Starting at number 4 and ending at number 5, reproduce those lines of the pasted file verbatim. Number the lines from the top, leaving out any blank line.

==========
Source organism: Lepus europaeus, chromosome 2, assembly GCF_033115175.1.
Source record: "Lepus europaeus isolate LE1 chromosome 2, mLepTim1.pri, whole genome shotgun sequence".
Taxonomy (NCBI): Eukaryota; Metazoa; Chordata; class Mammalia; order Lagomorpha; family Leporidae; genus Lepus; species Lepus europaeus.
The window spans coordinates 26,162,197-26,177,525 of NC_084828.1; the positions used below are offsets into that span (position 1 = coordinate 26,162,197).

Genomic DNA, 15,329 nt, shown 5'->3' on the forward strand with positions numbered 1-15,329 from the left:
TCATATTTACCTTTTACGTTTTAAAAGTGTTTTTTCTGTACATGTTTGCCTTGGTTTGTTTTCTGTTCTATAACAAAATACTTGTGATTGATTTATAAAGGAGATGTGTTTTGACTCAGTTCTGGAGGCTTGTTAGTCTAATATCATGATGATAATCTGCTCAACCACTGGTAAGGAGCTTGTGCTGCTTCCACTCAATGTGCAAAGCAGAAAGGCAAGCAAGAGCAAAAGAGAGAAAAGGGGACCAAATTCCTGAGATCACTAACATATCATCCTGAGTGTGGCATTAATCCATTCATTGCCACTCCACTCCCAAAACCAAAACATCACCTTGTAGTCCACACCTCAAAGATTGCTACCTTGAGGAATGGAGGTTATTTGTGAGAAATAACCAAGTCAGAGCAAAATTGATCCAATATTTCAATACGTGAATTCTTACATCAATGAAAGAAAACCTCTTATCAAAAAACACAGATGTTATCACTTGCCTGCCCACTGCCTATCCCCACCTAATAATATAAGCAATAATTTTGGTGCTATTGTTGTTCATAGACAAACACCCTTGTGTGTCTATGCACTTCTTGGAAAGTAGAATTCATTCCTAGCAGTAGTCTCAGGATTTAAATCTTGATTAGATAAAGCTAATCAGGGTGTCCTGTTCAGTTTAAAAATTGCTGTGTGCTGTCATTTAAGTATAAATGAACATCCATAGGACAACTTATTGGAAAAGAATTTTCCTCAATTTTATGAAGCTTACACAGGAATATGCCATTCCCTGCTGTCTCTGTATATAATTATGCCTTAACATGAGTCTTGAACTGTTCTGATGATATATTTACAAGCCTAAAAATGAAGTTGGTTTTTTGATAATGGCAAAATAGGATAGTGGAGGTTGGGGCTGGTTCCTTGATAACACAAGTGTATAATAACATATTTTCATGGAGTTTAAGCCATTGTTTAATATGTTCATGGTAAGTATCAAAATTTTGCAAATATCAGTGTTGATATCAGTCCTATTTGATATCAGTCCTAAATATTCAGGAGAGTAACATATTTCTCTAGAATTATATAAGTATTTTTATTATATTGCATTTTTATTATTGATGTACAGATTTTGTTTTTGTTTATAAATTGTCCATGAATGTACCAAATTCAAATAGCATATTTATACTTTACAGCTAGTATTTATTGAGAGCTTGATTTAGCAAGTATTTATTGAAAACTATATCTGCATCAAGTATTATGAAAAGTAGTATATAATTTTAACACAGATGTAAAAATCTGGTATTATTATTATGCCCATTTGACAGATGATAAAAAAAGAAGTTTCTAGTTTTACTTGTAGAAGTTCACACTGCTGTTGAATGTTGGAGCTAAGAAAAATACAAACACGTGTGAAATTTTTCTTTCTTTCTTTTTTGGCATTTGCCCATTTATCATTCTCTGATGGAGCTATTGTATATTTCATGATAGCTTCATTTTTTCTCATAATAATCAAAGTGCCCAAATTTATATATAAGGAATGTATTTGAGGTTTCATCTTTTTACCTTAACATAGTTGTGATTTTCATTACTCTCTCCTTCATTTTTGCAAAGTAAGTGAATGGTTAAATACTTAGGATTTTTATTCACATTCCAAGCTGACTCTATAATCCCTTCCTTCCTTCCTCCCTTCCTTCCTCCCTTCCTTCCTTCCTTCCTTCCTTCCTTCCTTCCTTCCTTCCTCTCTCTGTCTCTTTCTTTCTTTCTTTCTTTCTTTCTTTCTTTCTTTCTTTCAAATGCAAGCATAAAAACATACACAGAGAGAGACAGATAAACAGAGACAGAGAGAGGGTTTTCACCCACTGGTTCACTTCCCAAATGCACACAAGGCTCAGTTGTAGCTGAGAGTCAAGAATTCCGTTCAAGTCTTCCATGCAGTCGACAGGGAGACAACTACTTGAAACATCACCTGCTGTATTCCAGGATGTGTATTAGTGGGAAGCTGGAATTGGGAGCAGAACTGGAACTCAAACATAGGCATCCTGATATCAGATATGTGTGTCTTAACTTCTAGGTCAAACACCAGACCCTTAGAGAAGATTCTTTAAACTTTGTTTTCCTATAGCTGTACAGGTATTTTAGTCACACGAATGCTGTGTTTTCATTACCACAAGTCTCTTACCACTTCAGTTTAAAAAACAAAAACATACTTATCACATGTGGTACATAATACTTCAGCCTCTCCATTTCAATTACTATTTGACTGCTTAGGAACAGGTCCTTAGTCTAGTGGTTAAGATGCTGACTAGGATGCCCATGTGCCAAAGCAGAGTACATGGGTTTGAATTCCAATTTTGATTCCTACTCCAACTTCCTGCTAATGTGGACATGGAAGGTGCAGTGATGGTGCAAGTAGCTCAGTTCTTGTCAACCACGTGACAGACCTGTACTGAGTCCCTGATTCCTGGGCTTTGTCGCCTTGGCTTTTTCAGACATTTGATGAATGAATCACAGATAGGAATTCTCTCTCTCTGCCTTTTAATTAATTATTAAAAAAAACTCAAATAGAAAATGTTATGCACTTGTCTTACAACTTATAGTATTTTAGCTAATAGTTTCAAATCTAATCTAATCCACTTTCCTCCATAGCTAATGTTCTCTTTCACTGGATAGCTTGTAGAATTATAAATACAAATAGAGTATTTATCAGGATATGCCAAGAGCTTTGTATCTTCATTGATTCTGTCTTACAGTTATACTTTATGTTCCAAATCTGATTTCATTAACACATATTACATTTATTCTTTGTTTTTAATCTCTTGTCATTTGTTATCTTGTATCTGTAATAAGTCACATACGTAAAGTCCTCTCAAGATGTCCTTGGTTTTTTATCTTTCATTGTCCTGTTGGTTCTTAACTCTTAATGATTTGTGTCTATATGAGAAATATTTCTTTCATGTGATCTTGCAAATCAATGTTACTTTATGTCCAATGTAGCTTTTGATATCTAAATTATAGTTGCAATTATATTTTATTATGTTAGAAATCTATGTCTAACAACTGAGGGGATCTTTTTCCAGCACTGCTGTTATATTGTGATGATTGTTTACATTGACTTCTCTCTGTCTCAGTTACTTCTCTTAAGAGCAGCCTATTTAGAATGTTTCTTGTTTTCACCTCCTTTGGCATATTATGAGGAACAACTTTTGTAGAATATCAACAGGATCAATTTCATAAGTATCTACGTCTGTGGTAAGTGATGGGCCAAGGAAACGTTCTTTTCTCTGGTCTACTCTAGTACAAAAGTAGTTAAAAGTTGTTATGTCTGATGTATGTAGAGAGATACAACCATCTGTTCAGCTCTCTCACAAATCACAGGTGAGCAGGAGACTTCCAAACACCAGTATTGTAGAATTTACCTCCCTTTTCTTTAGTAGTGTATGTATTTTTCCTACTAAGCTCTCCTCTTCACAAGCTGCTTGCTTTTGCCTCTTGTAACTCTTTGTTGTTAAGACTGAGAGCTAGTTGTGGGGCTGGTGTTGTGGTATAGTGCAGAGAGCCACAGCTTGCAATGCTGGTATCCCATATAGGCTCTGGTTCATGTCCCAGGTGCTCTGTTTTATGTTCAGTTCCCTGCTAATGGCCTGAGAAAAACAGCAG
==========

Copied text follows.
The window spans coordinates 26,162,197-26,177,525 of NC_084828.1; the positions used below are offsets into that span (position 1 = coordinate 26,162,197).

Genomic DNA, 15,329 nt, shown 5'->3' on the forward strand with positions numbered 1-15,329 from the left: